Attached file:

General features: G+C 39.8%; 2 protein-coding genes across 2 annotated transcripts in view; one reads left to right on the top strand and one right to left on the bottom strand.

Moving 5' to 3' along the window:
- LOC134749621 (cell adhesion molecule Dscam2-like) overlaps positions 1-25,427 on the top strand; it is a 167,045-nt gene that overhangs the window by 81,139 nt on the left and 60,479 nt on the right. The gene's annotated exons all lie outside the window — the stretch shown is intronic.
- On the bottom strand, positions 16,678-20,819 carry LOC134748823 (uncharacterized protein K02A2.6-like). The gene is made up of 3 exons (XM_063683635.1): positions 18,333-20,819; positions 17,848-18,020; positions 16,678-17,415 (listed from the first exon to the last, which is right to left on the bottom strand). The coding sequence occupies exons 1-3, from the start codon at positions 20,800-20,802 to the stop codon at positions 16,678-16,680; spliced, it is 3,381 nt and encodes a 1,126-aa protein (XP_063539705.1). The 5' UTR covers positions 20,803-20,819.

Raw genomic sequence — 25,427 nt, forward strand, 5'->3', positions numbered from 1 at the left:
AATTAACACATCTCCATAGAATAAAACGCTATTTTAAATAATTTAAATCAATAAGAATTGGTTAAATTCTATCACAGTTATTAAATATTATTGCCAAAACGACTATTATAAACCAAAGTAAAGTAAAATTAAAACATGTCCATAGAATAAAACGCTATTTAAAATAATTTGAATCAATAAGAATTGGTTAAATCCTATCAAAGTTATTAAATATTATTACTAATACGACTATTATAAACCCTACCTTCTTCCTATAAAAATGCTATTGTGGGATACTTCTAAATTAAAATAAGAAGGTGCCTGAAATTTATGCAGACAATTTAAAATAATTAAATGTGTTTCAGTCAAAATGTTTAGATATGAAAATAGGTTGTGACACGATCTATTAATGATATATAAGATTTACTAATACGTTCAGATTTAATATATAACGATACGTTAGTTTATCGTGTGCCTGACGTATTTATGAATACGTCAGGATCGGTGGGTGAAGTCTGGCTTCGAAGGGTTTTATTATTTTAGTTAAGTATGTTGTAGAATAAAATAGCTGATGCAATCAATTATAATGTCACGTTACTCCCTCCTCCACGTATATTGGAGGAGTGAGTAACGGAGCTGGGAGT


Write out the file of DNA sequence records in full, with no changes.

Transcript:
General features: G+C 39.8%; 2 protein-coding genes across 2 annotated transcripts in view; one reads left to right on the top strand and one right to left on the bottom strand.

Moving 5' to 3' along the window:
- LOC134749621 (cell adhesion molecule Dscam2-like) overlaps positions 1-25,427 on the top strand; it is a 167,045-nt gene that overhangs the window by 81,139 nt on the left and 60,479 nt on the right. The gene's annotated exons all lie outside the window — the stretch shown is intronic.
- On the bottom strand, positions 16,678-20,819 carry LOC134748823 (uncharacterized protein K02A2.6-like). The gene is made up of 3 exons (XM_063683635.1): positions 18,333-20,819; positions 17,848-18,020; positions 16,678-17,415 (listed from the first exon to the last, which is right to left on the bottom strand). The coding sequence occupies exons 1-3, from the start codon at positions 20,800-20,802 to the stop codon at positions 16,678-16,680; spliced, it is 3,381 nt and encodes a 1,126-aa protein (XP_063539705.1). The 5' UTR covers positions 20,803-20,819.

Raw genomic sequence — 25,427 nt, forward strand, 5'->3', positions numbered from 1 at the left:
AATTAACACATCTCCATAGAATAAAACGCTATTTTAAATAATTTAAATCAATAAGAATTGGTTAAATTCTATCACAGTTATTAAATATTATTGCCAAAACGACTATTATAAACCAAAGTAAAGTAAAATTAAAACATGTCCATAGAATAAAACGCTATTTAAAATAATTTGAATCAATAAGAATTGGTTAAATCCTATCAAAGTTATTAAATATTATTACTAATACGACTATTATAAACCCTACCTTCTTCCTATAAAAATGCTATTGTGGGATACTTCTAAATTAAAATAAGAAGGTGCCTGAAATTTATGCAGACAATTTAAAATAATTAAATGTGTTTCAGTCAAAATGTTTAGATATGAAAATAGGTTGTGACACGATCTATTAATGATATATAAGATTTACTAATACGTTCAGATTTAATATATAACGATACGTTAGTTTATCGTGTGCCTGACGTATTTATGAATACGTCAGGATCGGTGGGTGAAGTCTGGCTTCGAAGGGTTTTATTATTTTAGTTAAGTATGTTGTAGAATAAAATAGCTGATGCAATCAATTATAATGTCACGTTACTCCCTCCTCCACGTATATTGGAGGAGTGAGTAACGGAGCTGGGAGT